In Swiss tournaments with a wide range of (mostly reliable) playing strengths, the results of the first round(s) are usually quite predictable. In the first round, only a few percent of the games have a result other than "win to the stronger part". The same may happen again in round two. It can be shown that, in title tournaments, this can prevent players from achieving norms. An accelerated pairing is a variation of Swiss pairings in which the first rounds are modified in such a way as to overcome the aforementioned weaknesses of the Swiss system, without compromising the reliability of the final rankings. It is not appropriate to design an entirely new pairing system for acceleration, but rather design a system that works together with existing FIDEdefined pairing systems. This result is normally achieved by rearranging score brackets in some way that is not only dependent on the points that the players have scored. For instance, one of the possible methods is to add socalled "virtual points" to the score of some higher rated players (who are supposedly stronger) and henceforth build the score brackets based on the total score (real score + virtual points). The following chapters will describe the methods that were statistically proven to accomplish the aforementioned goals. The Baku Acceleration Method is presented first, because it was the first that, through statistical analysis, was proven to be good and stable (and is also easy to explain). Other accelerated methods may be added, as long as they can be proven, through statistical analysis, to get better results than already described methods or, if their effectiveness is comparable, to be simpler. Unless explicitly specified otherwise, each described acceleration method is applicable to any Swiss Pairing System.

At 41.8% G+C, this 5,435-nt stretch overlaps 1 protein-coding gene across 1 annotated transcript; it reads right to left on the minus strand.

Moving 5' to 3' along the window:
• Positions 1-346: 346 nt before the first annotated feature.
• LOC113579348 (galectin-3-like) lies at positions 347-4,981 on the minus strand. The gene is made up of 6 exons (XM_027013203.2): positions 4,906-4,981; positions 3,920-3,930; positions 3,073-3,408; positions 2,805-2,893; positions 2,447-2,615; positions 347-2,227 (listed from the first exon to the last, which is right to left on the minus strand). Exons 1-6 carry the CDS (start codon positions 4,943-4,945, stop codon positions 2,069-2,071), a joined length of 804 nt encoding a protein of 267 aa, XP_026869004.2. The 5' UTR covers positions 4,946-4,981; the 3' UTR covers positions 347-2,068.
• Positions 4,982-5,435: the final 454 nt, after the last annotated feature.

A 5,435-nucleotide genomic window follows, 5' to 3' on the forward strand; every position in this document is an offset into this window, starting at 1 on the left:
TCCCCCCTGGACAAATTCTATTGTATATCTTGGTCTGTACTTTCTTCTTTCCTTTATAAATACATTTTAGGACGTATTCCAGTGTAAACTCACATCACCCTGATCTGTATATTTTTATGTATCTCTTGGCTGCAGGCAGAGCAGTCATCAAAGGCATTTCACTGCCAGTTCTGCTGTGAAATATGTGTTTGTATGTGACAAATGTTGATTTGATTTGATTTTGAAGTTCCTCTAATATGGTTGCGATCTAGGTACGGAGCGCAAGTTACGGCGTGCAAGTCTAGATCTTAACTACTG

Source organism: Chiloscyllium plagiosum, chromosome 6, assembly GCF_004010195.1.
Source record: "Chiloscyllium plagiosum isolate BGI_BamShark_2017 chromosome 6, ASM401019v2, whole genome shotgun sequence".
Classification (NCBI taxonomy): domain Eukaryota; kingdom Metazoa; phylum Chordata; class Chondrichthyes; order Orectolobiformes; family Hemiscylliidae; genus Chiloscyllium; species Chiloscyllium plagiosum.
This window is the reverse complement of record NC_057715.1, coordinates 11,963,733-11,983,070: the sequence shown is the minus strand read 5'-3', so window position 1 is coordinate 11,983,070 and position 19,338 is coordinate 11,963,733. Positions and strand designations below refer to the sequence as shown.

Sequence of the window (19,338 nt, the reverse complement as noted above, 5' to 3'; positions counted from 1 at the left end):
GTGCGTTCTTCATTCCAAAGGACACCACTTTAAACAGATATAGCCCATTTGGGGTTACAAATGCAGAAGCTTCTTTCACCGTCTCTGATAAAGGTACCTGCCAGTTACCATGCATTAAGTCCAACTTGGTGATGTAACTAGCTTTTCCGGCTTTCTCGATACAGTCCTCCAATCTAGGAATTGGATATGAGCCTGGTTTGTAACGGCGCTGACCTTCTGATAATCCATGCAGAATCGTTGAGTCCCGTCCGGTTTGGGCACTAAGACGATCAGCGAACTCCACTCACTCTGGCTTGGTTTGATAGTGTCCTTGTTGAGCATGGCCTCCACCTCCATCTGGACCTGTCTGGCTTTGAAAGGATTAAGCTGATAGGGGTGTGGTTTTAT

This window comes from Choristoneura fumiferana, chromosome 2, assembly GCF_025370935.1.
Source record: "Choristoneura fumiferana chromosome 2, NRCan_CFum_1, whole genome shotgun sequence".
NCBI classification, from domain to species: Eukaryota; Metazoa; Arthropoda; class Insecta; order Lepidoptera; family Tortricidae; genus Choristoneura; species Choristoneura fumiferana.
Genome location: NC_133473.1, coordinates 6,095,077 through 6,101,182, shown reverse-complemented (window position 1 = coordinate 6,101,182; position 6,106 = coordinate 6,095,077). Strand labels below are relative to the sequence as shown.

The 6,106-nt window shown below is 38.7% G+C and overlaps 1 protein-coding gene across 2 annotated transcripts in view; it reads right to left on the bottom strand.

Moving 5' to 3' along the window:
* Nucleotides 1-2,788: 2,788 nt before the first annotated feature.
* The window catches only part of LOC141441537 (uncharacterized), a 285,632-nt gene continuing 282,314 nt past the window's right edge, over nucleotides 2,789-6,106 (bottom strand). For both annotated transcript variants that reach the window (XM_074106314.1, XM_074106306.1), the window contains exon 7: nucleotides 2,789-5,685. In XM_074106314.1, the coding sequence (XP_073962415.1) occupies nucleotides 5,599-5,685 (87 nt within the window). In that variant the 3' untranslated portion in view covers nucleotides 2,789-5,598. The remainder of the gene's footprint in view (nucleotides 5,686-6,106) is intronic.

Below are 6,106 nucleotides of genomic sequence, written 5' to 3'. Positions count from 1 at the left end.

C.04.5.1 Baku Acceleration
1.

Premise


In its current presentation, the Baku Acceleration Method is applicable for tournaments that last nine rounds or more, and in which the standard scoring point system (one point for a win, half point for a draw) is used.

2.

Initial Groups Division


Before the first round, the list of players to be paired (properly sorted) shall be split in two groups, GA and GB. The first group (GA) shall contain the first half of the players, rounded up to the nearest even number. The second group (GB) shall contain all the remaining players.


Note: 
for instance, if there are 161 players in the tournament, the nearest even number that comprises the first half of the players (i.e. 80.5) is 82. The formula 2 * Q (2 times Q), where Q is the number of players divided by 4 and rounded upwards, may be helpful in computing such number  that, besides being the number of GAplayers, is also the pairing number of the last GAplayer. 
3.

Late entries


If there are entries after the first round, those players shall be accommodated in the pairing list according to C.04.2.B/C (Initial Order/Late Entries). The last GAplayer shall be the same as in the previous round.


Note 1: 
In such circumstances, the pairing number of the last GAplayer may be different by the one set accordingly to Rule 2. 

Note 2: 
After the first round, GA may contain an odd number of players. 
4.

Virtual points


Before pairing the first three rounds, all the players in GA are assigned a number of points (called virtual points) equal to 1. Such virtual points are reduced to 0.5 before pairing the fourth and the fifth round.


Note: 
Consequently, no virtual points are given to players in GB or to any player after the fifth round has been played. 
5.

Pairing score


The pairing score of a player (i.e. the value used to define the scoregroups and internally sort them) is given by the sum of his standings points and the virtual points assigned to him.